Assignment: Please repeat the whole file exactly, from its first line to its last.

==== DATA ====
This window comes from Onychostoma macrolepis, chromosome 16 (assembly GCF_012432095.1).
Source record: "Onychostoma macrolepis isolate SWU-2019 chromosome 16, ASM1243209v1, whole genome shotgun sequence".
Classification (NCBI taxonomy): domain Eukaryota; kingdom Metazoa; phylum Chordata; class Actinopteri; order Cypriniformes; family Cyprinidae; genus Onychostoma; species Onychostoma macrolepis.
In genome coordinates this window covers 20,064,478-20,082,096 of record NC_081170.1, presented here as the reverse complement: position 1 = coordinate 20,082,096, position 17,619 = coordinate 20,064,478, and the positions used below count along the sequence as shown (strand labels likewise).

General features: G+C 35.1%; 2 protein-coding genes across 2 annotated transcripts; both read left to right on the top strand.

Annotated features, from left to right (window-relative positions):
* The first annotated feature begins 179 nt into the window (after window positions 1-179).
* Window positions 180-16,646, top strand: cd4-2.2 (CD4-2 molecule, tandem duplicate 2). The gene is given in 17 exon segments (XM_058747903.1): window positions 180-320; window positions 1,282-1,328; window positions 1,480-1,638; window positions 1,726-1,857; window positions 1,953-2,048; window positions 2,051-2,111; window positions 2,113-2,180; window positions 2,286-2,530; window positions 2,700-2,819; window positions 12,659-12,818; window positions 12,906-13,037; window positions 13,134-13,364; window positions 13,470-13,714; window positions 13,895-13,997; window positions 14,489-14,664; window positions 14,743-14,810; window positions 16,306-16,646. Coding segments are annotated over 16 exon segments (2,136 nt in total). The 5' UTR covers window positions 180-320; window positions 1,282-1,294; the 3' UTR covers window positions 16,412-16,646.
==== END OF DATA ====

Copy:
This window comes from Onychostoma macrolepis, chromosome 16 (assembly GCF_012432095.1).
Source record: "Onychostoma macrolepis isolate SWU-2019 chromosome 16, ASM1243209v1, whole genome shotgun sequence".
Classification (NCBI taxonomy): domain Eukaryota; kingdom Metazoa; phylum Chordata; class Actinopteri; order Cypriniformes; family Cyprinidae; genus Onychostoma; species Onychostoma macrolepis.
In genome coordinates this window covers 20,064,478-20,082,096 of record NC_081170.1, presented here as the reverse complement: position 1 = coordinate 20,082,096, position 17,619 = coordinate 20,064,478, and the positions used below count along the sequence as shown (strand labels likewise).

General features: G+C 35.1%; 2 protein-coding genes across 2 annotated transcripts; both read left to right on the top strand.

Annotated features, from left to right (window-relative positions):
* The first annotated feature begins 179 nt into the window (after window positions 1-179).
* Window positions 180-16,646, top strand: cd4-2.2 (CD4-2 molecule, tandem duplicate 2). The gene is given in 17 exon segments (XM_058747903.1): window positions 180-320; window positions 1,282-1,328; window positions 1,480-1,638; window positions 1,726-1,857; window positions 1,953-2,048; window positions 2,051-2,111; window positions 2,113-2,180; window positions 2,286-2,530; window positions 2,700-2,819; window positions 12,659-12,818; window positions 12,906-13,037; window positions 13,134-13,364; window positions 13,470-13,714; window positions 13,895-13,997; window positions 14,489-14,664; window positions 14,743-14,810; window positions 16,306-16,646. Coding segments are annotated over 16 exon segments (2,136 nt in total). The 5' UTR covers window positions 180-320; window positions 1,282-1,294; the 3' UTR covers window positions 16,412-16,646.